1. The central theme of all fasts is that they are “a day desirable to G‑d” — desirable to G‑d Above, and an auspicious time for man below to undertake good resolutions in matters of holiness. In general, this means to increase in the three things on which the world stands: Torah, prayer, and good deeds. Torah: the special reading for a fast; Prayer — the special prayers said on a fast; good deeds — to give more tzedakah on a fast. Since a fast is “of the ways of teshuvah,” and teshuvah is the idea of doubling one’s efforts, it follows that the above three things must be performed with double effort.

In addition to this central theme, Ta’anis Esther (the fast of Esther) emphasizes the above three things more than the other fasts.

Tzedakah: On Ta’anis Esther, we give three half-coins (“machatzis hashekel”) to tzedakah, thereby giving tzedakah the special strength that comes from something done three times (“chazakah”).

Torah: Ta’anis Esther is associated with Purim, on which the acceptance of the Torah was emphasized — “they fulfilled that which they previously accepted.”

Prayer: The miracle of Purim was achieved through praying and crying out to G‑d.

Even the haftorah said on a fast day is especially associated with Ta’anis Esther. It states: “Instead of the thorn shall come up the cypress; instead of the briar shall come up the myrtle.” The Talmud (Megillah 10b) says “‘Shall come up the cypress’ — this refers to Mordechai; ‘shall come up the myrtle’ — this refers to Esther.”

Likewise, the ultimate fate of the fasts is emphasized most greatly in the fast of Esther. The Rambam states the fasts are destined to be changed to festivals and days of rejoicing. And it was through the fast of Esther that the plot against the Jews was changed into the joy of Purim, as stated in the Megillah: “It was turned around.”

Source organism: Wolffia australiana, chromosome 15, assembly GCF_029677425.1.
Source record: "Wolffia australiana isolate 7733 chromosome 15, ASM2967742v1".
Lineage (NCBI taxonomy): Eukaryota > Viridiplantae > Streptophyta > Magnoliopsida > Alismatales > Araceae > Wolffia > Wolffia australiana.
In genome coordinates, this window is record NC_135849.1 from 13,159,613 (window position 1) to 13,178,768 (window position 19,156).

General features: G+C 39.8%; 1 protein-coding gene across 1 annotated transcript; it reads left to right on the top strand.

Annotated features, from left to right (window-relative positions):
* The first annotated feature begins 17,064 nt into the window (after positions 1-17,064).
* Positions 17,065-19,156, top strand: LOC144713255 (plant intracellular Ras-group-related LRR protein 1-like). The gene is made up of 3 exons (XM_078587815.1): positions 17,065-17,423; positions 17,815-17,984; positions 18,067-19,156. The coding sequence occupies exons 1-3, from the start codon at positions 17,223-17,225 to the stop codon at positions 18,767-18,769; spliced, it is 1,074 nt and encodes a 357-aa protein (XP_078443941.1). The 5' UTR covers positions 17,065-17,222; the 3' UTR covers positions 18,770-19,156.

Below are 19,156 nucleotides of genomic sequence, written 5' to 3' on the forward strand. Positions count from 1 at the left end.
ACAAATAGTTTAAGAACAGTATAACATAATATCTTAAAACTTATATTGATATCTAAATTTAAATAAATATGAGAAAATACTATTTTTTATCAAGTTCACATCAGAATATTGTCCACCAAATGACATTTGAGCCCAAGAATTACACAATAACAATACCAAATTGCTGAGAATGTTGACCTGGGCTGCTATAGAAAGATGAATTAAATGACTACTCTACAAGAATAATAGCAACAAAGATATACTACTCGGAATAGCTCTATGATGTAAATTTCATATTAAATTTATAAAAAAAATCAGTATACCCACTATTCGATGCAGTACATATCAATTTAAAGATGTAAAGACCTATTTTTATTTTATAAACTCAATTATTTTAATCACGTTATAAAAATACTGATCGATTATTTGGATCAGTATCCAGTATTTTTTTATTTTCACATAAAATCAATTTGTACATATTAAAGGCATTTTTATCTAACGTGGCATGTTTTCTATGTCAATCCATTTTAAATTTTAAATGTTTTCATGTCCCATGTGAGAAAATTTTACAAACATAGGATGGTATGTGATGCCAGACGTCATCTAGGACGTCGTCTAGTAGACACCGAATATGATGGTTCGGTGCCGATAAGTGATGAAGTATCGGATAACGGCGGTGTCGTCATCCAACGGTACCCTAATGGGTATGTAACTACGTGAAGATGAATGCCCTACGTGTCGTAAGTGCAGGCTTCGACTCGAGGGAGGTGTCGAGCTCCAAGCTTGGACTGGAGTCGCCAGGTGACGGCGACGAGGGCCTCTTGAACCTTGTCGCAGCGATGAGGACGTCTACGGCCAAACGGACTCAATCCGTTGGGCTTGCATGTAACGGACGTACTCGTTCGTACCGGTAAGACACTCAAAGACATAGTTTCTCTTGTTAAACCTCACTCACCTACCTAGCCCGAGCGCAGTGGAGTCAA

The above applies to every Ta’anis Esther. This year, because erev Purim is Shabbos, Ta’anis Esther is not on erev Purim (the 13th of Adar) as it usually is, but on the preceding Thursday (11th of Adar).

Ta’anis Esther is associated with that related in the Megillah — “Go, gather all the Jews and fast for me.” The Megillah, however, relates that this fast was for three days and nights, whereas Ta’anis Esther which we observe is only for one day. When Ta’anis Esther is on Thursday, three days before Purim (on Sunday), the idea of a fast (its spiritual effect, the idea of teshuvah, etc.) exists for three days (Thursday, Friday, Shabbos) — similar to the fast related in the Megillah.

The lesson from this in our service to G‑d:

Since on most years Ta’anis Esther is erev Purim, it serves as a preparation to Purim. This year, when Ta’anis Esther is three days before Purim, the preparations to Purim are more strongly emphasized — for three days: Thursday, Friday, and Shabbos. The lesson then is that we must increase in all the preparations to Purim, by properly utilizing the three days from Ta’anis Esther to Purim. These extra preparations then elicit extra blessings from G‑d that the preparations should be very successful.

In practical terms, this means everyone must see to it that all Jews should celebrate Purim with “light and joy, happiness and honor” — through properly fulfilling all the mitzvos of Purim. This applies especially to those who need help in fulfilling the mitzvos of Purim (e.g. those in hospitals, prisons).

2. Uniting together with other Jews in fulfilling the mitzvos of Purim not only makes the celebration of Purim a proper one, but also eradicates the claim against the Jews that they are “spread out and scattered among the peoples.” For the Jews show the opposite to be true: they are united in a true bond — “one people.” Although Jews are in exile, their souls are not — and the reason their bodies are in exile is to utilize the exile for good and sacred purposes. Thus, although in exile, Jews must remain proud and firm in all matters of Torah and mitzvos.

This is emphasized in the Megillah, which relates that “Mordechai did not bend the knee nor did he bow down” to Haman — to idolatry. Idolatry in Hebrew is “avodah zorah” which literally means “strange worship.” Something which is “strange” to a Jew and Judaism, Mordechai opposes with all his force, and “not bend the knee nor bow down.”